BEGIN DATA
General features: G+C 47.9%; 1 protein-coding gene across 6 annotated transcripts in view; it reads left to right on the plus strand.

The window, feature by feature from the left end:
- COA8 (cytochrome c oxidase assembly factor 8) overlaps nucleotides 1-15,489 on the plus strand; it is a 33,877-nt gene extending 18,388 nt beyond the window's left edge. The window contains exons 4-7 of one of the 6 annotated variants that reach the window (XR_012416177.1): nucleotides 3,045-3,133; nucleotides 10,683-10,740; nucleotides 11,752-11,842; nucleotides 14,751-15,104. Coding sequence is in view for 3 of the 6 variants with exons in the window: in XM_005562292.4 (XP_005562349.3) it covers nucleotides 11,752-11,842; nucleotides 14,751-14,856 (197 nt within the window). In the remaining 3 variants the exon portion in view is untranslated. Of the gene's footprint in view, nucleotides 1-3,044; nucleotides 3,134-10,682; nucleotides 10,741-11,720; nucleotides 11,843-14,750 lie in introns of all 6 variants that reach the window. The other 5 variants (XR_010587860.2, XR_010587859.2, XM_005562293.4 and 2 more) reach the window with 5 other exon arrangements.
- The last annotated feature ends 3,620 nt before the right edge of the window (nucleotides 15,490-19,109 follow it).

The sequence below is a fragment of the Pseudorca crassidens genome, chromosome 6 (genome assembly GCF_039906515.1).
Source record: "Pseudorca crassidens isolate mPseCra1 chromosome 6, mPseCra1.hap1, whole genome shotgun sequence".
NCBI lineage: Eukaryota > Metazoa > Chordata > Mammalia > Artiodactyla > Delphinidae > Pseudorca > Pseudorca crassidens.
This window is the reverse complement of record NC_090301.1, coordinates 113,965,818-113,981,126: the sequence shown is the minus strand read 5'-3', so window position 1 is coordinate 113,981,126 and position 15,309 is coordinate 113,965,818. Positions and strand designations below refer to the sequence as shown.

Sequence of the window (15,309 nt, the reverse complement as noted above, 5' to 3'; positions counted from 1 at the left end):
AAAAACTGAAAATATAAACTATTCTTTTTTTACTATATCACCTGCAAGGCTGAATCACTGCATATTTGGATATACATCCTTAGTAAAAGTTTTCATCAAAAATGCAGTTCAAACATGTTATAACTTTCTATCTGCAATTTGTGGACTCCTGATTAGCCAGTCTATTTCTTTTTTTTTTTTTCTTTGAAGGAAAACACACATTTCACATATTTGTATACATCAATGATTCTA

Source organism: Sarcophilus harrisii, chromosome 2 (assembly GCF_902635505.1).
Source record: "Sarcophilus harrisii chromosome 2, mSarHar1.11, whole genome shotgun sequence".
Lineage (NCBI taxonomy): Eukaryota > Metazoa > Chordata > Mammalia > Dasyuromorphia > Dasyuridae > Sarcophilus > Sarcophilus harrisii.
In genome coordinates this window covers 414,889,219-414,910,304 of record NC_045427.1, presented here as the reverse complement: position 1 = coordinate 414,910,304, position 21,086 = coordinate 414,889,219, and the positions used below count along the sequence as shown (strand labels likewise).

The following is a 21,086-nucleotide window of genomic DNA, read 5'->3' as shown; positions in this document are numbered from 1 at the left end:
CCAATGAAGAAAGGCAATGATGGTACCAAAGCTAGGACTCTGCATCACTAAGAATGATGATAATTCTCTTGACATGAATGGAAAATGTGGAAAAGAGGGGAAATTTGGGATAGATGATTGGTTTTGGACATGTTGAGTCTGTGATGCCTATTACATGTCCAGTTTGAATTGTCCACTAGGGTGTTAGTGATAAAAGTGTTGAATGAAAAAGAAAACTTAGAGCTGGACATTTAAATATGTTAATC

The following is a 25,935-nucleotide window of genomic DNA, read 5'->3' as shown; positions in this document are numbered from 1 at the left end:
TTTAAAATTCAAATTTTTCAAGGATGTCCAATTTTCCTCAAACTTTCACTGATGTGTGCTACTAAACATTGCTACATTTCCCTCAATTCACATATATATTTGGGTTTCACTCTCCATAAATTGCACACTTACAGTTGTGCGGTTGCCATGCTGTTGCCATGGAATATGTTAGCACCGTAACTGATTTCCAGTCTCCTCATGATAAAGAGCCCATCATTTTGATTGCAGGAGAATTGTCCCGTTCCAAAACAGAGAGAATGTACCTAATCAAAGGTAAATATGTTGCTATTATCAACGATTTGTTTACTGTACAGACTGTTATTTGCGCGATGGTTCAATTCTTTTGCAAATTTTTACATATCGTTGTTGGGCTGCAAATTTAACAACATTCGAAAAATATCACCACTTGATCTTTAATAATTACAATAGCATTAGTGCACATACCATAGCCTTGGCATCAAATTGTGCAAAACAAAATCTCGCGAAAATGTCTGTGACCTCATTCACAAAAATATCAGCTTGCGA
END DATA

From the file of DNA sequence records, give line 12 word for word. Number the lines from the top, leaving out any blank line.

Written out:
Source record: "Sarcophilus harrisii chromosome 2, mSarHar1.11, whole genome shotgun sequence".